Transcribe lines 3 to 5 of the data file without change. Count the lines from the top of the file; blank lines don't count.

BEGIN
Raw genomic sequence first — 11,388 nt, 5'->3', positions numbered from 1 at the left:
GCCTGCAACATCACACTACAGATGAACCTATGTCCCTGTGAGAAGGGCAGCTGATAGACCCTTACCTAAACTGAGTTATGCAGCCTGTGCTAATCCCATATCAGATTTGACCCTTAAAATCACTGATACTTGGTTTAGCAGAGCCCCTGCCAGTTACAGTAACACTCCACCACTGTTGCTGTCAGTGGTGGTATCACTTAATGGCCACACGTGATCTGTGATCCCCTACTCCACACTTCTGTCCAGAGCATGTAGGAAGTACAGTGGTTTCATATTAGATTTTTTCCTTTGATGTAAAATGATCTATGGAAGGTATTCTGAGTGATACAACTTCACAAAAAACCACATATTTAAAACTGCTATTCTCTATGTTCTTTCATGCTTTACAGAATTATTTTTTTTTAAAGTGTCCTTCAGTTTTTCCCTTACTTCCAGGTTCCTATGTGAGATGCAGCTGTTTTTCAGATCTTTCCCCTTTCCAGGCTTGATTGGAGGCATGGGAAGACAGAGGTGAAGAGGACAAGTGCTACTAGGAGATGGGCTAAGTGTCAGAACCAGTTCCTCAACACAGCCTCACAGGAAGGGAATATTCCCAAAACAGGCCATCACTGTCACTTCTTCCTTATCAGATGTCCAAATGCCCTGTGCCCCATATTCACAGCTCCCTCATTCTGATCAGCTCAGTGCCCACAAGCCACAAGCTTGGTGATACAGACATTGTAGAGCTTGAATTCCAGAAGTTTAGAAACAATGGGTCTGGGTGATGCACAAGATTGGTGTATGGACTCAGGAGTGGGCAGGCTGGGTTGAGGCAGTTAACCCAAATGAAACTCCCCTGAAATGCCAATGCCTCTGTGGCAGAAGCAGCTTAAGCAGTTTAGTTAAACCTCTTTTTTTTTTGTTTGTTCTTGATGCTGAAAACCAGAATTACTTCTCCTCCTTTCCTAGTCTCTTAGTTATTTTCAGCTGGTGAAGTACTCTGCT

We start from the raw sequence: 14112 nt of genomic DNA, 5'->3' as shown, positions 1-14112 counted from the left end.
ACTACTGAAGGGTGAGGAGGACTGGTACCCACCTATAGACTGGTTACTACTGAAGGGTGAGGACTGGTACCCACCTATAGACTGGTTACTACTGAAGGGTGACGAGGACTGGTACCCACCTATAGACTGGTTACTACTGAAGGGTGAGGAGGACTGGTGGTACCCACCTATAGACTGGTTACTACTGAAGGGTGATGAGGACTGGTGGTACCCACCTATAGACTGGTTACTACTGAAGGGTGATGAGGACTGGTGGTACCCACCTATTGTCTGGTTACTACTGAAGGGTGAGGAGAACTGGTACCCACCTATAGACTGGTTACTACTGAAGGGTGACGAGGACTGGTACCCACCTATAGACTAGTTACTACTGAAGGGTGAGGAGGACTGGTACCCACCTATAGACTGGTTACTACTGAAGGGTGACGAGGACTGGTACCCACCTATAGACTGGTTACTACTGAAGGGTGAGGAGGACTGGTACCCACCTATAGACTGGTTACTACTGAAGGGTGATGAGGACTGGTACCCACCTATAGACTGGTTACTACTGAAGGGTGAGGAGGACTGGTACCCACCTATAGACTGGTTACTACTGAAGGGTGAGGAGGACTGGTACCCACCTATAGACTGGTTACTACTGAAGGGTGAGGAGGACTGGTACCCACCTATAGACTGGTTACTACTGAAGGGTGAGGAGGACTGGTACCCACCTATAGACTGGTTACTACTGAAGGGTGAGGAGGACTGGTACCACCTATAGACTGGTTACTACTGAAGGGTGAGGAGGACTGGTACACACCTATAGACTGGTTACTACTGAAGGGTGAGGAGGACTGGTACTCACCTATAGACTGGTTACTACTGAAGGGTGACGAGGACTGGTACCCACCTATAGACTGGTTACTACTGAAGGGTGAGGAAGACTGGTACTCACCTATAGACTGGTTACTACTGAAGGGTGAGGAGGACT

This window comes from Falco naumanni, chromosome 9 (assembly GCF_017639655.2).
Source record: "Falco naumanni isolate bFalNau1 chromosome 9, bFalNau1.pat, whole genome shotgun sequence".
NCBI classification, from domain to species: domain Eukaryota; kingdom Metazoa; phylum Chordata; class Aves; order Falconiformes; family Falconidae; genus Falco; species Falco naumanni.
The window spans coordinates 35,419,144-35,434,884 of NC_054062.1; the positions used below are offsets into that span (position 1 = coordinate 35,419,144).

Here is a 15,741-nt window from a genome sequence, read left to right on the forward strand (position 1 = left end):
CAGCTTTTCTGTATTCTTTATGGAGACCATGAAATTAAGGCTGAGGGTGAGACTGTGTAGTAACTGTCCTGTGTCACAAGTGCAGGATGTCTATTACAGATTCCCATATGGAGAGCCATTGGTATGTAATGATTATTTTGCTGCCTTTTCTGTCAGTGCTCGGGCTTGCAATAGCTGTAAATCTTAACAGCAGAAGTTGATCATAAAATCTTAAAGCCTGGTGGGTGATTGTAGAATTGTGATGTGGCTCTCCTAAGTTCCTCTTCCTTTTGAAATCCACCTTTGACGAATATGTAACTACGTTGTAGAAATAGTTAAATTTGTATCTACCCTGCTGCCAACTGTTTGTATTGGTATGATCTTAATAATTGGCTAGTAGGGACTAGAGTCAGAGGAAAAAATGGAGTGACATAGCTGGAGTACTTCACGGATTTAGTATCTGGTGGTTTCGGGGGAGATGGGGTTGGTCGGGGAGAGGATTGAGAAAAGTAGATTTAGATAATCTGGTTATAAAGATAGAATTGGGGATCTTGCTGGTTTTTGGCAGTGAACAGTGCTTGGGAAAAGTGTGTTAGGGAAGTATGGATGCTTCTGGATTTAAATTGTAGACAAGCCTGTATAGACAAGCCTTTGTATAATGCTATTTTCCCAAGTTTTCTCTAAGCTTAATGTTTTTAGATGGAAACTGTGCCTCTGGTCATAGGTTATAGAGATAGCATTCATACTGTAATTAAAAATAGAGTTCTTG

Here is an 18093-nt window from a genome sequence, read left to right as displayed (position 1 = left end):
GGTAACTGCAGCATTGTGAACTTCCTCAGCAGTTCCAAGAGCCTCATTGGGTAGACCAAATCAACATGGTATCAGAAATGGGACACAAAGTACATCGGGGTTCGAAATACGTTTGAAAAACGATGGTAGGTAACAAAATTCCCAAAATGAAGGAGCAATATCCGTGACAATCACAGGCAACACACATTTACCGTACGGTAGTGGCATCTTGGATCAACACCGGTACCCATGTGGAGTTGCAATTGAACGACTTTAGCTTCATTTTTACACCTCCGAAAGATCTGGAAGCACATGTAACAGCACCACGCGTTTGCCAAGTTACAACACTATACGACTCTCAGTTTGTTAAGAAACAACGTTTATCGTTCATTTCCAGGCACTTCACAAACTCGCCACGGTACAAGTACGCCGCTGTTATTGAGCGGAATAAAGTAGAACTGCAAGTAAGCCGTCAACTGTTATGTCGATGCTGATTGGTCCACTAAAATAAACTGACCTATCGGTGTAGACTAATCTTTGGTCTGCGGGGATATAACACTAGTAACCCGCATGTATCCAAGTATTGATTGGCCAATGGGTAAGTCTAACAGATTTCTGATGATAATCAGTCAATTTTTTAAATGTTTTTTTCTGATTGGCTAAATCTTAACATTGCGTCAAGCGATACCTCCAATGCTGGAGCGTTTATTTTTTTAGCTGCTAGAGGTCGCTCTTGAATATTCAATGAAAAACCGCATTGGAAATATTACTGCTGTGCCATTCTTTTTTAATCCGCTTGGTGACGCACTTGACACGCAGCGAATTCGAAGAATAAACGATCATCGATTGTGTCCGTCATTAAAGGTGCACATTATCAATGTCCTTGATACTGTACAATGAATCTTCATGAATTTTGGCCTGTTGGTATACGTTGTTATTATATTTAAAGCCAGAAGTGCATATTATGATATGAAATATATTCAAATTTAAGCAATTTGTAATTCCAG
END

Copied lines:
We start from the raw sequence: 14112 nt of genomic DNA, 5'->3' as shown, positions 1-14112 counted from the left end.
ACTACTGAAGGGTGAGGAGGACTGGTACCCACCTATAGACTGGTTACTACTGAAGGGTGAGGACTGGTACCCACCTATAGACTGGTTACTACTGAAGGGTGACGAGGACTGGTACCCACCTATAGACTGGTTACTACTGAAGGGTGAGGAGGACTGGTGGTACCCACCTATAGACTGGTTACTACTGAAGGGTGATGAGGACTGGTGGTACCCACCTATAGACTGGTTACTACTGAAGGGTGATGAGGACTGGTGGTACCCACCTATTGTCTGGTTACTACTGAAGGGTGAGGAGAACTGGTACCCACCTATAGACTGGTTACTACTGAAGGGTGACGAGGACTGGTACCCACCTATAGACTAGTTACTACTGAAGGGTGAGGAGGACTGGTACCCACCTATAGACTGGTTACTACTGAAGGGTGACGAGGACTGGTACCCACCTATAGACTGGTTACTACTGAAGGGTGAGGAGGACTGGTACCCACCTATAGACTGGTTACTACTGAAGGGTGATGAGGACTGGTACCCACCTATAGACTGGTTACTACTGAAGGGTGAGGAGGACTGGTACCCACCTATAGACTGGTTACTACTGAAGGGTGAGGAGGACTGGTACCCACCTATAGACTGGTTACTACTGAAGGGTGAGGAGGACTGGTACCCACCTATAGACTGGTTACTACTGAAGGGTGAGGAGGACTGGTACCCACCTATAGACTGGTTACTACTGAAGGGTGAGGAGGACTGGTACCACCTATAGACTGGTTACTACTGAAGGGTGAGGAGGACTGGTACACACCTATAGACTGGTTACTACTGAAGGGTGAGGAGGACTGGTACTCACCTATAGACTGGTTACTACTGAAGGGTGACGAGGACTGGTACCCACCTATAGACTGGTTACTACTGAAGGGTGAGGAAGACTGGTACTCACCTATAGACTGGTTACTACTGAAGGGTGAGGAGGACT

This window comes from Falco naumanni, chromosome 9 (assembly GCF_017639655.2).